An Empirical Assessment of Endpoint Detection and Response Systems against Advanced Persistent Threats Attack Vectors
2. Related Work
2.1. Endpoint Detection and Response Systems
2.2. Advanced Persistent Threats
2.3. Cyber Kill Chain
3. Experimental Setup
- RQ1: Can state-of-the-art EDRs detect common APT attack methods?
- RQ2: Which are the blind spots of state-of-the-art EDRs?
- RQ3: What information is reported by EDRs and which is their significance?
- RQ4: How can one decrease the significance of reported events or even prevent the reporting?
3.1. Attack Vectors
- A .cpl file: A DLL file which can be executed by double-clicking under the context of the rundll32 LOLBINS which can execute code maliciously under its context. The file has been crafted using CPLResourceRunner (https://github.com/rvrsh3ll/CPLResourceRunner accessed on 8 July 2021). To this end, we use a shellcode storage technique using Memory-mapped files (MMF)  and then trigger it using delegates; see Listing 1.
- A legitimate Microsoft (MS) Teams installation that will load a malicious DLL. In this regard, DLL side-loading (https://attack.mitre.org/techniques/T1574/002/ accessed on 8 July 2021) will lead to a self-injection, thus allowing us to “live” under a signed binary. To achieve this, we used the AQUARMOURY-Brownie (https://github.com/slaeryan/AQUARMOURY accessed on 8 July 2021).
- An unsigned PE executable file; from now on referred to as EXE, that will execute process injection using the “Early Bird” technique of AQUARMOURY into werfault.exe. For this, we spoofed the parent of explorer.exe using the PROC_THREAD_ATTRIBUTE_MITIGATION_POLICY flag to protect our malware from an unsigned by Microsoft DLL event that is commonly used by EDRs for processes monitoring.
- An HTA file. Once the user visits a harmless HTML page containing an IFrame, he will be redirected and prompted to run an HTML file infused with executable VBS code that will load the .NET code provided in Listing 2 and perform self-injection under the context of mshta.exe.
|Listing 1. Shellcode execution code from CPLResourceRunner.|
3.2. Code Analysis
|Listing 2. Code to allocate space and execute shellcode via EtwpCreateEtwThread.|
3.2.2. EXE File
3.2.3. DLL Sideloading
|Listing 3. Execution of shellcode into a child process with CIG and spoofed PPID via the “EarlyBird” technique using Nt* APIs.|
|Listing 4. Local memory allocation and shellcode execution via CreateThread().|
|Listing 5. Sample direct syscalls in Assembly.|
4. EDR Evaluation
4.1. Carbon Black
4.1.1. Enabled Settings
4.2. CrowdStrike Falcon
4.2.1. Enabled Settings
4.3. ESET PROTECT Enterprise
4.3.1. Enabled Settings
4.4. F-Secure Elements Endpoint Detection and Response
4.5. Kaspersky Endpoint Detection and Response-KEDR
4.5.1. Enabled Settings
4.6. McAfee Endpoint Protection
4.6.1. Enabled Settings
4.7. Sentinel One
4.7.1. Enabled Settings
4.8. Sophos Intercept X with EDR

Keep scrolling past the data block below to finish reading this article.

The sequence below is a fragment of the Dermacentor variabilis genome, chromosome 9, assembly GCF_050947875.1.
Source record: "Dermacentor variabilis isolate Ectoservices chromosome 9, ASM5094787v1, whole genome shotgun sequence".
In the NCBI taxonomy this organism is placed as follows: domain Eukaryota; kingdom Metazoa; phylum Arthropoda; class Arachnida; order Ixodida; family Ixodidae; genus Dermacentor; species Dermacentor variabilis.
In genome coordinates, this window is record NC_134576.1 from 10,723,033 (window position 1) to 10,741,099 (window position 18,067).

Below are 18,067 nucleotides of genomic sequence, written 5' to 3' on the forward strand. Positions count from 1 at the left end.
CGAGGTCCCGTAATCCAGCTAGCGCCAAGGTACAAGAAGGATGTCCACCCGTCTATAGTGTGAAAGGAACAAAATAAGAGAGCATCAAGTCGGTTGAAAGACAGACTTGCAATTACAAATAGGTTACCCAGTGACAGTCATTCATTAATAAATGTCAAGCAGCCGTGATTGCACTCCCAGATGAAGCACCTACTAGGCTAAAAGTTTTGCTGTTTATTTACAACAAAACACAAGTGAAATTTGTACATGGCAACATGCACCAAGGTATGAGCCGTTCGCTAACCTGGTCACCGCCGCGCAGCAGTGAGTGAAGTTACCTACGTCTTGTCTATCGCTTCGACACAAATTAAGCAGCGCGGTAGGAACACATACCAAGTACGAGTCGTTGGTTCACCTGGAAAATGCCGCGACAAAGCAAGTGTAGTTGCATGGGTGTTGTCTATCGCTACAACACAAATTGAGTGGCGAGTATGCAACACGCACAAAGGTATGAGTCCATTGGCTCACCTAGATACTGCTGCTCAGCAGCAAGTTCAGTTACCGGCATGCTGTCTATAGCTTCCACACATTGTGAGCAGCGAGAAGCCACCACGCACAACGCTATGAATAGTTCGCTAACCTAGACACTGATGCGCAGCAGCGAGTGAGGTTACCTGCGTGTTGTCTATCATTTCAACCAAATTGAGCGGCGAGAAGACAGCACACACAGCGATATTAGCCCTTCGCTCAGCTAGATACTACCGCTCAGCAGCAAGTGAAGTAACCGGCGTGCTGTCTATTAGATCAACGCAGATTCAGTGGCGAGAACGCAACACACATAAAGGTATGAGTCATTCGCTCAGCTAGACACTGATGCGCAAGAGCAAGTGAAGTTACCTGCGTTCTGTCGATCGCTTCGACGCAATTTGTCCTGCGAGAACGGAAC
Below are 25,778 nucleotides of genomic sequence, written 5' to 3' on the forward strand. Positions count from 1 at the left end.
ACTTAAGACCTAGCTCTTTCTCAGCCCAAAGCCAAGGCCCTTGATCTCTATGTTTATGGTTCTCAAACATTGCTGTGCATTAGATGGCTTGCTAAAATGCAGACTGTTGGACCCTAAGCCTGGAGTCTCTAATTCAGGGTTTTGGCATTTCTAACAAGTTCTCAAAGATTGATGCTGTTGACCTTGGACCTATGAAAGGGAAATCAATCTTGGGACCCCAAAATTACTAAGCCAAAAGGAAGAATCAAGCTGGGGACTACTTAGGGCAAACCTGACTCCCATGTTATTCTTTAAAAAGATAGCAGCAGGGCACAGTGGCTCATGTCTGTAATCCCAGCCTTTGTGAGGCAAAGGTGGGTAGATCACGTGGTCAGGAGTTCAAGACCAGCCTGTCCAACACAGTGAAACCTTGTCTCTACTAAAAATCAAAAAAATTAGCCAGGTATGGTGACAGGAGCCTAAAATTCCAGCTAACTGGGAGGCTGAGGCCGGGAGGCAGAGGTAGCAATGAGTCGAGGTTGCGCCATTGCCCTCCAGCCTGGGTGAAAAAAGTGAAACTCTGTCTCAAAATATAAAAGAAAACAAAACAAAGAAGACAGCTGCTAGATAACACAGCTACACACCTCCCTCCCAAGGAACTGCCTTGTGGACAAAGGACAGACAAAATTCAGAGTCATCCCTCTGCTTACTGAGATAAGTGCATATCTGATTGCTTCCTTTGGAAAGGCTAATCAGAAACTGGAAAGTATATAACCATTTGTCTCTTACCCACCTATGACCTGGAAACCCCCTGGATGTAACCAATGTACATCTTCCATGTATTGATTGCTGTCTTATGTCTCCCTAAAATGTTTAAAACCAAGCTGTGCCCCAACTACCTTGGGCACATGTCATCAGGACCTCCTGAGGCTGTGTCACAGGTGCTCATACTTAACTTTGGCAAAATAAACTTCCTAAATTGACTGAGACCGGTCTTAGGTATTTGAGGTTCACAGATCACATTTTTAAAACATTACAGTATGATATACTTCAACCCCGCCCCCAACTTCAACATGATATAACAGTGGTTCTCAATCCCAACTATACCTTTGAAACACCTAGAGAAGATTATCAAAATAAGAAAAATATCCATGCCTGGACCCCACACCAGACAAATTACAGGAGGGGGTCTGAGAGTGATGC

4.8.1. Enabled Settings
4.9. Symantec Endpoint Protection
4.9.1. Enabled Settings
4.10. Trend Micro Apex One
4.10.1. Enabled Settings
4.11. Windows Defender for Endpoints (ATP)
- PsSetCreateProcessNotifyRoutine(Ex)-Process creation events.
- PsSetCreateThreadNotifyRoutine-Thread creation events.
- PsSetLoadImageNotifyRoutine-Image(DLL/Driver) load events.
- CmRegisterCallback(Ex)-Registry operations.
- ObRegisterCallbacks-Handle operations(Ex: process access events).
- FltRegisterFilter-I/O operations(Ex: file system events).
- Zero out the address of the callback routine from the kernel callback array that stores all the addresses.
- Unregister the callback routine registered by WdFilter.sys.
- Patch the callback routine of WdFilter.sys with a RET(0xc3) instruction or hook it.
- Patch a specific EtwTi function by inserting a RET/0xC3 instruction at the beginning of the function so that it simply returns without executing further. Not KPP-safe, but an attacker may avoid BSOD-ing the target by simply restoring the original state of the function as soon as their objective is accomplished. In theory, Patch Guard may trigger at any random time, but, in practice, there is an extremely low chance that PG will trigger exactly during this extremely short interval.
- Corrupt the EtwTi handle.
- Disable the EtwTi provider.
4.11.1. Enabled Settings
4.12. Aggregated Results
5. Tampering with Telemetry Providers
5.1. Attacking Defender for Endpoints
5.1.1. Manually Patching Callbacks to Load Unsigned Drivers
5.1.2. Manually Patching an ETWTi Function to Dump LSASS without Alerts
5.2. Attacking Sophos Intercept X
Conflicts of Interest
Appendix A. Cobalt Strike Malleable C2 Profile
|Listing A1. Cobalt Strike malleable C2 profile.|
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|ESET PROTECT Enterprise||✗||✗||✓||✓|
|F-Secure Elements Endpoint Detection and Response||✓||✓||✓||✓|
|Kaspersky Endpoint Detection and Response||✗||✗||✗||✓|
|McAfee Endpoint Protection||✗||✗||✓||✓|
|Sophos Intercept X with EDR||✗||✗||✓||-|
|Symantec Endpoint Protection||✓||✗||✓||✓|
|Trend micro Apex One||✓||∘||✓||✓|
|Windows Defender for Endpoints||☆||✗||✗||✓|
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Karantzas, G.; Patsakis, C. An Empirical Assessment of Endpoint Detection and Response Systems against Advanced Persistent Threats Attack Vectors. J. Cybersecur. Priv. 2021, 1, 387-421. https://doi.org/10.3390/jcp1030021
Karantzas G, Patsakis C. An Empirical Assessment of Endpoint Detection and Response Systems against Advanced Persistent Threats Attack Vectors. Journal of Cybersecurity and Privacy. 2021; 1(3):387-421. https://doi.org/10.3390/jcp1030021Chicago/Turabian Style
Karantzas, George, and Constantinos Patsakis. 2021. "An Empirical Assessment of Endpoint Detection and Response Systems against Advanced Persistent Threats Attack Vectors" Journal of Cybersecurity and Privacy 1, no. 3: 387-421. https://doi.org/10.3390/jcp1030021